Chapter 9. System management guidelines 183
9.3.6 HTTP single sign-on (SSO)
When you enable HTTP single sign-on, user authentication credentials are
preserved across multiple applications in the same domain, for example:
Cooperating but disparate Web servers
Cooperating applications like the IBM On Demand Server and Windows
NT suites.
With SSO, your application will then avoid repeated requests of user security
credentials. However, if your application wants to use the SSO feature, then it
must use an LTPA registry (LDAP for example).
9.4 Backup and recovery guidelines
Backup may seem a mundane and repetitive task you perform routinely, but it
is absolutely necessary. Its importance to you is never emphasized enough
and typically you will only realize it during a disaster. Imagine losing valuable
transactional data due to a hard disk failure and you do not have a backup.
We suggest you consider the following factors when considering a backup
1. Data to backup
You should consider the solutions support for the various data you need
to backup. The data includes operating systems, application data,
transaction logs, configuration files, application databases, and
WebSphere Application Server repository databases.
2. Available backup window time
In most situations, there is a limited window of time to complete the
backup. Thus, you will have to consider the performance of the backup
solution. Consider the performance of the solution as a whole, not the
individual pieces.
3. Required system recovery time
Not only should the backup be fast, but the recovery process should be
equally fast. Consider how the backup solution is able to provide fast
4. Support for enterprise backup
The solution should be scalable to perform backup of new systems that
you may install, as a result of growth and upgrades. You may also want to
use the backup solution for other existing applications.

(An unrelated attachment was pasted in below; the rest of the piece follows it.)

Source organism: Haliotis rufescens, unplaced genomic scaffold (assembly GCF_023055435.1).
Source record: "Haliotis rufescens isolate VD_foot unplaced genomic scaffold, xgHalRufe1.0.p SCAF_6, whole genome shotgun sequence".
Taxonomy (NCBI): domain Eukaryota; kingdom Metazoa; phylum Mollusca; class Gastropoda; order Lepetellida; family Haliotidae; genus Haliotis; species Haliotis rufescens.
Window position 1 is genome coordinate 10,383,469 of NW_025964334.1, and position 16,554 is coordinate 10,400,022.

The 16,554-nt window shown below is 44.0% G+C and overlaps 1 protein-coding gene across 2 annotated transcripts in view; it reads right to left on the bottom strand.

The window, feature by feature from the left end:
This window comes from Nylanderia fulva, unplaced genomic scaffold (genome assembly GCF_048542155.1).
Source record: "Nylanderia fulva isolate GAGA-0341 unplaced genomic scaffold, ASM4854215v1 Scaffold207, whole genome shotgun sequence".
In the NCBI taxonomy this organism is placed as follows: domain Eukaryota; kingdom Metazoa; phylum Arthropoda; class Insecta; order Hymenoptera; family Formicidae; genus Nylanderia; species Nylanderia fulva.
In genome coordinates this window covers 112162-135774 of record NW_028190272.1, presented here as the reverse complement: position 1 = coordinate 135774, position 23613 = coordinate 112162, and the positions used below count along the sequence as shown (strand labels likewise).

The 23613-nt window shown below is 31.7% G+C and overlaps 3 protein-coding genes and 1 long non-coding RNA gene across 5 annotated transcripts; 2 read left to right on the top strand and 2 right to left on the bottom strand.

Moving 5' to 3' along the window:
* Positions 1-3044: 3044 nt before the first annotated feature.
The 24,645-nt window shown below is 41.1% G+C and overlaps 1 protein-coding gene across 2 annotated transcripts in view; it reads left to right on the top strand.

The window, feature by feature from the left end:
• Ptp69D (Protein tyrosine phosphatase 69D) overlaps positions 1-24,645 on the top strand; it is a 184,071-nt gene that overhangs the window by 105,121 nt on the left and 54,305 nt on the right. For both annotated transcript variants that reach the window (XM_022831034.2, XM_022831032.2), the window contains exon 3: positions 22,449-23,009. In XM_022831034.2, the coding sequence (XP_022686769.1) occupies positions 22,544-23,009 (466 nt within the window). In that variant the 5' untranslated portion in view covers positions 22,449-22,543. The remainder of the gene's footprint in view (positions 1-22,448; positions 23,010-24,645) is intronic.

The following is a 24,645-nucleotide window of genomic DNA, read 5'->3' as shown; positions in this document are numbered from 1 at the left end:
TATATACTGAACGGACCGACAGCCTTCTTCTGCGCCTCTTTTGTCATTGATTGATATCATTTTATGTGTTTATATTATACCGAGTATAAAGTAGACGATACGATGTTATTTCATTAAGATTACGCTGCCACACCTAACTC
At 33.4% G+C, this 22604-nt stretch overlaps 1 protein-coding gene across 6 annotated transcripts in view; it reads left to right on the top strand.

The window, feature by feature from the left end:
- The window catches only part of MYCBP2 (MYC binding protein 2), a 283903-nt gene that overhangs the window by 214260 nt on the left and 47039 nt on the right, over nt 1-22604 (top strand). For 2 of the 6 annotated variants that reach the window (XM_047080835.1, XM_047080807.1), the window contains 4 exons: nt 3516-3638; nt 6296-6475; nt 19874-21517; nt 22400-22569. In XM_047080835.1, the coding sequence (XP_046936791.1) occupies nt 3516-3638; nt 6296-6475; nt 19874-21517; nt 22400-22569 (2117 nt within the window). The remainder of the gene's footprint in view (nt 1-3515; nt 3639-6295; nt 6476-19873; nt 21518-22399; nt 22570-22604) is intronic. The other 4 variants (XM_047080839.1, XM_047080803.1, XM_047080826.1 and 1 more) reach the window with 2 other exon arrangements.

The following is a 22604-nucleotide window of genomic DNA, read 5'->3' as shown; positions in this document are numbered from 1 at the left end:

184 e-Marketplace Pattern using WebSphere Commerce Suite, Marketplace Edition
5. Integration with system management tools
It is very useful if the backup solution can be integrated with existing
system management tools and thus provides a central administration
6. Support for emerging technology
The software should be able to support emerging storage area network
(SAN) based storage solutions. As your information needs grow, these
storage solutions will provide large-capacity and high-performance data
9.4.1 Using Tivoli Storage Manager (TSM)
Based on the above factors in selecting a comprehensive backup solution, we
recommend the IBM Tivoli Storage Manager (TSM). It is an integrated
storage management solution that will meet the needs of any company, from
small Internet startups to large enterprises. TSM provides the following
Full support of client platforms
High performance backup and recovery process
Wide support for IBM and non-IBM tape/optical technology
Scalable solution to meet growing storage demands
Support for SAN-based solution
Integrated with the Tivoli suite of systems management products
Lets begin by looking at how you can configure a Tivoli Storage Manager
solution. We recommend that each and every system in your configuration be
backed up. The frequency of backup will vary, depending on the type of
information and the frequency of changes.
Figure 37 shows the recommended Tivoli components for deployment in the
internal network nodes.
Chapter 9. System management guidelines 185
Figure 37. TSM server and client setup in the internal network
Referring to Figure 37, lets assume you install one TSM server in the
scenario. This server should be located in the internal network with no
external Internet access to it.
Once the TSM server setup is completed successfully, install TSM clients at
every system that you would like to back up. For example, we have installed
TSM clients at the directory server, Commerce Server and the shared file
system server. Test the connectivity between the TSM clients and the TSM
server by doing a user-initiated backup.
For the servers in the DMZ (see Figure 38 on page 186), you can also install
a TSM client. To facilitate communication between the TSM client in the DMZ
and the TSM server in the intranet, you will have to open up one port in the
firewall. This port can be preconfigured in both the TSM client and server.
186 e-Marketplace Pattern using WebSphere Commerce Suite, Marketplace Edition
Figure 38. TSM server and client setup in the DMZ and internal network
If this additional firewall port is a security issue in your environment, then
there are two viable options to consider:
1. Install Tivoli Data Protection for Workgroups (TDPfW) for Windows NT
TDPfW provides a stand-alone disaster recovery for Windows NT
machines. It can back up entire Windows NT machines or volumes, and if
a disaster occurs, TDPfW can restore the complete machine, including the
boot volume, disk partitions, security, operating systems, and user files
from a locally attached SCSI tape drive.
This is very useful for small LAN environments (for example, the DMZ
shown in Figure 39) where you have to manage only a few servers.
However, this product currently is supported on Windows NT only.

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